3 Ways to Approach Character Development

Photo of Theresa Duncan (Credit:  John Duncan)

Characters are the foundation of every story.  So much of writing in every genre depends on character development.  Just as a good reporter researches those they will interview to gain insight and help them ask better questions, writers must get to know their characters intimately.  Without getting to know them as well as we can, our characters may come off flat, one-dimensional, unbelievable.

Three ways I use to get to know my characters well are:  1. Paragraph of introduction; 2. Pre-writing worksheet; and 3. Post-writing worksheet.  Let’s look at each of these.

1. Write a paragraph of introduction about your character.

This is a bird’s eye view of your character, a quick character sketch.  You aren’t diving very deep here. Describe them as though you are introducing them to someone.  Think about these things:



-hair color

-eye color (glasses)

-complexion, size, age, gender


-where from

This exercise might look something like this:

               David is five feet, six inches tall, with black hair.  His brown eyes are set deeply into his tanned skin.  Twenty-three years old, David enjoys trail running, which he writes about for Run For It magazine, from his home in Cleary, Arizona.  He speaks with a heavy accent, having been born and raised in The Bronx by his Italian-born parents.

If David is a main character, he would probably be introduced more creatively, while also introducing the story, in the first portion of writing.  Now that I have a mental picture, I want to get to a point where I can think of him as a real person.  I then turn to the worksheet.

2. Pre-writing Worksheet

I like to get to know my main characters quite intimately before I get very far into my story, sometimes before I even begin writing. Many templates can be found online with a simple search of the words “character development.” (I like the one at Aether’s Travel Blog and Reedsy.)

I have used many of these templates in the past, finally developing one of my own, which I am constantly tweaking.  In addition to the list in #1 above, which I go more in depth on, I add things like:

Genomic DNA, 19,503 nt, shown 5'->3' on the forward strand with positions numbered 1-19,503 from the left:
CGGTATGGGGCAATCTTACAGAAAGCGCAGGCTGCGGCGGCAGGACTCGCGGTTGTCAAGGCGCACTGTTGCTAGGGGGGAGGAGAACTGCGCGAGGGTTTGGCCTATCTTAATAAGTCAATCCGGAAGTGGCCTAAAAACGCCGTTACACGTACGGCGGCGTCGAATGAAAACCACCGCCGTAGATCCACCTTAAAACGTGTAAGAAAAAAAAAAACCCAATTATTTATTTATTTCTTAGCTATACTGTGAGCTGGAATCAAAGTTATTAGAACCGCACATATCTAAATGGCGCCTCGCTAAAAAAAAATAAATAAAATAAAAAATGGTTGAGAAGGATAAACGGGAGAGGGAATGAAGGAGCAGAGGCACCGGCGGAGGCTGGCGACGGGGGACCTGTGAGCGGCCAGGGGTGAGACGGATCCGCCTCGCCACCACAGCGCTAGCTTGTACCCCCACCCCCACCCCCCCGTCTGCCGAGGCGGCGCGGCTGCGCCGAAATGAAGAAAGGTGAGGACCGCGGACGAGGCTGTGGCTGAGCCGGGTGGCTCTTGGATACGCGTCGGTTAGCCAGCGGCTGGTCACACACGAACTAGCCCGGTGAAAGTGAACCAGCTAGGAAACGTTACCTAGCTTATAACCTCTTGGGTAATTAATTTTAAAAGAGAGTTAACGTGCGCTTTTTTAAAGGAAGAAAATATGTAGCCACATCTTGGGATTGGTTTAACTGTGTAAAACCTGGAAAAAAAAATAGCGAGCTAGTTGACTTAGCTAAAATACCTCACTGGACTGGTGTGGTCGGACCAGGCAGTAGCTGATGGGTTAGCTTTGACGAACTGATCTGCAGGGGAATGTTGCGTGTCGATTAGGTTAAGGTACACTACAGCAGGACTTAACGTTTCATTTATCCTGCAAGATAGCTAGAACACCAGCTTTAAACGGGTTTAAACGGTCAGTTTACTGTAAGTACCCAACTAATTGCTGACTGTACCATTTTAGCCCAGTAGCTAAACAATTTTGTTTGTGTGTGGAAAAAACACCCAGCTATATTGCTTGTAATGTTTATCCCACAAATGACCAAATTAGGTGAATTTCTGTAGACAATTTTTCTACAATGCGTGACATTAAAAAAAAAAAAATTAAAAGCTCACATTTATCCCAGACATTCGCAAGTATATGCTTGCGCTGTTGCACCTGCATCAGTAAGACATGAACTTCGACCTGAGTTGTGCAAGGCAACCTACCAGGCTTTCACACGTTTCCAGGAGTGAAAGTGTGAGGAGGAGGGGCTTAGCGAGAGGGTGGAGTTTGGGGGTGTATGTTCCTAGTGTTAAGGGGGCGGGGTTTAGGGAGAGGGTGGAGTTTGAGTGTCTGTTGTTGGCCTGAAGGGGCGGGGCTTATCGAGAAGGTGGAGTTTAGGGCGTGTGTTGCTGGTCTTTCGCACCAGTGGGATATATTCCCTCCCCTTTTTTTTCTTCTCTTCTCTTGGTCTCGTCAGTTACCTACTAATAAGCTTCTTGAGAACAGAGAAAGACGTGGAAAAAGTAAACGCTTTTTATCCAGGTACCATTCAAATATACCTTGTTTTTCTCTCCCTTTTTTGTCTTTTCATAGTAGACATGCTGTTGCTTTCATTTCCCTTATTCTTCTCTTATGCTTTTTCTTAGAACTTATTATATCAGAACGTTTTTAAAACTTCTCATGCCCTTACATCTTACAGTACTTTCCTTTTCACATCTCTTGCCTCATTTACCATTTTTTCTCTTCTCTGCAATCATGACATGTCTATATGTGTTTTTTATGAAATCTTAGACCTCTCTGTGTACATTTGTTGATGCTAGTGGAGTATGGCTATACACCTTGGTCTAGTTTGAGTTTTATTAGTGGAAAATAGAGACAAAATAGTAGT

-accomplishments (career, hobbies, relationships both personal and professional)

-where do they live (& where were they born)

-personality traits (moody, calm, quiet, outspoken, passive, introspective, etc.)

-physical traits (tattoos, scars, birthmarks)

-relationships (& how they handle them)

-accessories (Sherlock Holmes’ pipe, Mary Poppins’ umbrella, Michael Scott’s coffee cup)

-character flaws


-misc. (clothing style, favorite food, quirks (winks, sounds like wheezing from asthma), fears, accent, secrets, talents, astrology, religion/beliefs, politics, socioeconomic background, what drives them to do or be a certain way, self-esteem, grooming (tidy, every hair in place, disheveled, sloppy), the way they carry themselves (confidant, eyes downcast, brisk gait, dragging feet), etc.

Once I know my characters this well, it becomes easier to write about them, to keep them in sync with their true selves throughout the writing.  Even though I may not put all these characteristics into the story, somehow the fact that I know this person this well shows through in my writing.

3. Post-Writing Worksheet

This is not a separate worksheet for me, but a continuation of the worksheet begun in #2.  I add things as I go along and refer to the character sketch when I get stuck or when a scene isn’t working.  It helps me answer questions like would David speak like that, would David have shown up at that party, would David stray that far from his goals, etc.


If you haven’t done this type of worksheet before, I encourage you to try it.  Introduce your character to yourself.  Maybe you are stuck in a story right now.  If so, a character sketch worksheet might help you figure out what isn’t working.  If all that sounds too intimidating, try filling one out for a favorite character in someone else’s writing, or for yourself or a friend. 

This can be a fun exercise.  I keep all my character sketches in a special file, as well as a copy in my notes section of the work in which they appear.  (This will be very helpful if I decide to turn any of my works into a series.) Let me know what version of these types of worksheets you might use or comment a specific category or trait I have overlooked.

Happy writing… ~T

At Stacking Stones Writers, I seek to create a community of writers, a place you can go to find encouragement for your passion – writing.  Please follow the Stacking Stones Writers blog to have easy access to all the tips, tools, and ideas shared here.  Thank you!

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